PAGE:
memoirs, art and fragments by Thomas Milner

My Book

These are the fragmented memoirs of an uncharacteristic Englishman who has, by various twists and turns of fate, ended up in an Old People’s Home in a small village in the north of Portugal.

The reader is taken from a cozy village in Northern France to the post-war Rhine Valley, from the leafy lanes of Hertfordshire to the stony uplands of South Yorkshire, from the burning sands of the Sahara to the atmospheric streets and bars of Lisbon and finally from a busy life in Porto to a reflective one overlooking the Atlantic ocean.

In 2003 I was diagnosed with (what was to become a series) of aggressive brain tumours. The theme of the book is memory; indeed its inception grew out of «memory-retrieval therapy».

Couched in at time darkly humorous, irreverent or ironic language, it is the exploration of my struggle to overcome my physical and psychological handicaps in the culturally alien environment that I find myself  in.

Finally there is another (implied) message which I wish to share in solidarity with my fellow tumour-victims: and that is

HOPE – don’t give up!

The Waiting Room is available on The Book Locker (click the image below): You can also see a FREE excerpt in pdf from this page.

image of Thomas Milner's book

Comments on: "My Book" (5)

  1. ana lima Guerreiro said:

    Olá Tom,
    Soube do seu livro através de um amigo que temos em comum.
    Fiquei de imediato entusiasmada para começar a lêr o seu “The waiting Room” . Afinal, o Tom trabalhou tantos anos lá na Escola , inicialmente como professor mais tarde como
    Director de Estudos na escola do Porto…depois veio a doença….as baixas médicas prelongadas …Injusto,Injusto ! pensei eu- comentamos nós…
    Fiquei emocionada ao lêr as suas notas , confesso que umas lagrimas rolaram, durante a leitura, fui confrontada com a Impermanência da Vida. A Vida que temos, com os nossos encontros e desencontros , sucessos e derrotas , saude e doença….
    Toca-me profundamente o modo como relata as suas perdas.. o que tinha “dado como garantido” em determinada fase da sua vida…
    O seu livro é certamente catartico para si sendo-o tambem de alguma forma , para o leitor mais atento pode crêr! Apercebemo-nos que afinal não controlamos assim tanto a nossa vida como pensamos.
    Por outro lado, há passagens no livro que considero hilariantes ( apesar da carga dramatica da situação ), dei por mim a rir até às lagrimas (acho que a gargalhada é o que há mais proximo do choro – os bébes mostram-nos isso) ,pois o Tom é um observador inato com um forte sentido de humor …às vezes rir é o melhor remedio.
    Por ultimo, penso que o seu “The Waiting Room” tambem vem chamar a n/ atenção para as Home que existem em Portugal. Apesar do Tom se encontrar numa Home “5 estrelas” (em comparação com a triste realidade do país nessa area) , há ainda muito trabalho a desenvolver , nomeadamente na formação e incentivos ao pessoal que empregam para tratar e cuidar dos utentes- em ultima analise , pode ser qualquer um de nós.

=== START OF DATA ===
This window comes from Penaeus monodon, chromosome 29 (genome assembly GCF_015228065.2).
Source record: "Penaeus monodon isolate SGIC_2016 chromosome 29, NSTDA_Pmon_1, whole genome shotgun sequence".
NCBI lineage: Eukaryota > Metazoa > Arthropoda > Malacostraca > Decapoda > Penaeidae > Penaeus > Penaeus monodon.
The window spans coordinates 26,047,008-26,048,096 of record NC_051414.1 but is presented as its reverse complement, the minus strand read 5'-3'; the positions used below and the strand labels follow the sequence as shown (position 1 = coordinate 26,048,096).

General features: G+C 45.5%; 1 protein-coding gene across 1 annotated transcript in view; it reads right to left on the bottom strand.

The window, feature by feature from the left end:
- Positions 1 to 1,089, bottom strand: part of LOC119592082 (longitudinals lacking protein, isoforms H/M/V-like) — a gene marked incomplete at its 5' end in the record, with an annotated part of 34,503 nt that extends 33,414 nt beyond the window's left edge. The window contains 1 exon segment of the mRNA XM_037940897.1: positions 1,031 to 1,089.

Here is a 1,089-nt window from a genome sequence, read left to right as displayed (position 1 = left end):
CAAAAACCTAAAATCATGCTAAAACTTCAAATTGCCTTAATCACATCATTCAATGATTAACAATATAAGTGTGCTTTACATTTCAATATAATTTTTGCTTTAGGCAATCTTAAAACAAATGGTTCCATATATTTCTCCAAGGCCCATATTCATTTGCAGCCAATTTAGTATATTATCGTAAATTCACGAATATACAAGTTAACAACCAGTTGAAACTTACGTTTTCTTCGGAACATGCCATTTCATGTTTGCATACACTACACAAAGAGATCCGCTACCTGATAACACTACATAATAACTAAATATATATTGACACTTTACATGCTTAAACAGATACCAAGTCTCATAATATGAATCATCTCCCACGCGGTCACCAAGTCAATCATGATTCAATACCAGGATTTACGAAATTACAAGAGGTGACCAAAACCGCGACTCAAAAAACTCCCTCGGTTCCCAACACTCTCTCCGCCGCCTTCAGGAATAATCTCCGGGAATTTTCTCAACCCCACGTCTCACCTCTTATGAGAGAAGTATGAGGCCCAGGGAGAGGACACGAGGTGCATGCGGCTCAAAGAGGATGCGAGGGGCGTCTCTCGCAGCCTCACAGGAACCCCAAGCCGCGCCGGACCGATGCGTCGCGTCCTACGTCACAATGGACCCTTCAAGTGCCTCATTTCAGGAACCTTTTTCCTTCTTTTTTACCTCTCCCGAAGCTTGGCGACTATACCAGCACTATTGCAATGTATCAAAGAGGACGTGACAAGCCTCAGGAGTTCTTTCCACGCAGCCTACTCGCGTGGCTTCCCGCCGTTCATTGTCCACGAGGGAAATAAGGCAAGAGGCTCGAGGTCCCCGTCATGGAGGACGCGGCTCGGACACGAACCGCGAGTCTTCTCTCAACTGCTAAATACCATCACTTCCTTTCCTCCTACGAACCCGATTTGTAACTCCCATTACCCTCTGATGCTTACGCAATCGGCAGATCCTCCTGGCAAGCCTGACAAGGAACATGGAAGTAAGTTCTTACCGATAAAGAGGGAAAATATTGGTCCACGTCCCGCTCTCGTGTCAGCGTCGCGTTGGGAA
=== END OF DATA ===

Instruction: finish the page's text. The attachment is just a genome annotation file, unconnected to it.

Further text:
Um abraço Grande!!



  2. Liz Langford said:

    Liz Langford said:”Moving, elegant, discrete and witty, this story of a French born Englishman who wanders in a rather leisurely way through various countries and occupations, before undergoing three brain operations, which require him to move to an old people’s home on the Portuguese coast is well written. The story is told with emotion leavened with humour. The many literary references sent me in search of the originals. This book deserves a wide readership.


  3. Jane Gordon said:

    ‘The Waiting Room’ is a patchwork of personal memories, literary jewels spanning the aeons, trenchant comments about the human condition and a liberal dose of acerbic wit. If you are privileged enough to know Tom, each and every page has you grinning and/or nodding your head – it’s almost as if he were in the same room, and waiting for your comments. Those (unfortunate) people who are not personally acquainted with the author will garner a keen understanding of the man through this book. and can begin to appreciate the myriad challenges of his current situation: he is too young, too English and too intelligent for an old people’s home in the north of Portugal. However, it is a measure of the man that he steadfastly refuses to submit to the tedious daily round but reaches out beyond the sterilised walls through his art and his writing and, in the process, expands our horizons too.


  4. I downloaded ‘The Waiting Room’ onto my beloved Kindle and read through the night, smiling, remembering, sometimes sad, sometime glad.
    How the world has changed, why is Tom in an Old People’s Home in Portugal, why am I sitting in Cape Town? Both British to the core but so far from the Ancient Hills and Dales.
    I LOVED your book Tom. We shared an almost monastic life back in the 60’s, would we possibly have guessed or foretold then, where we would eventually end up!
    Thank you so very much for sharing your thoughts and musings [such a lovely, poetic word] you have given my mind yet another path to meander down in times of introspection.
    You ‘Rock’ Tom!


  5. Peter Singleton said:

    What a wonderful, poignant, thought provoking, sad and essentially funny read. I was at school with Tom and his brother Gam and have often regretted that I did not keep in touch. Well, with these memoirs, with his wit, insight and tremendous sense of humour, Tom has brought me up to date in an instant. You do not, however, need to know the man to appreciate the intelligence, strength of character and great courage that come through so strongly in this book. Thanks Tom for a great read.


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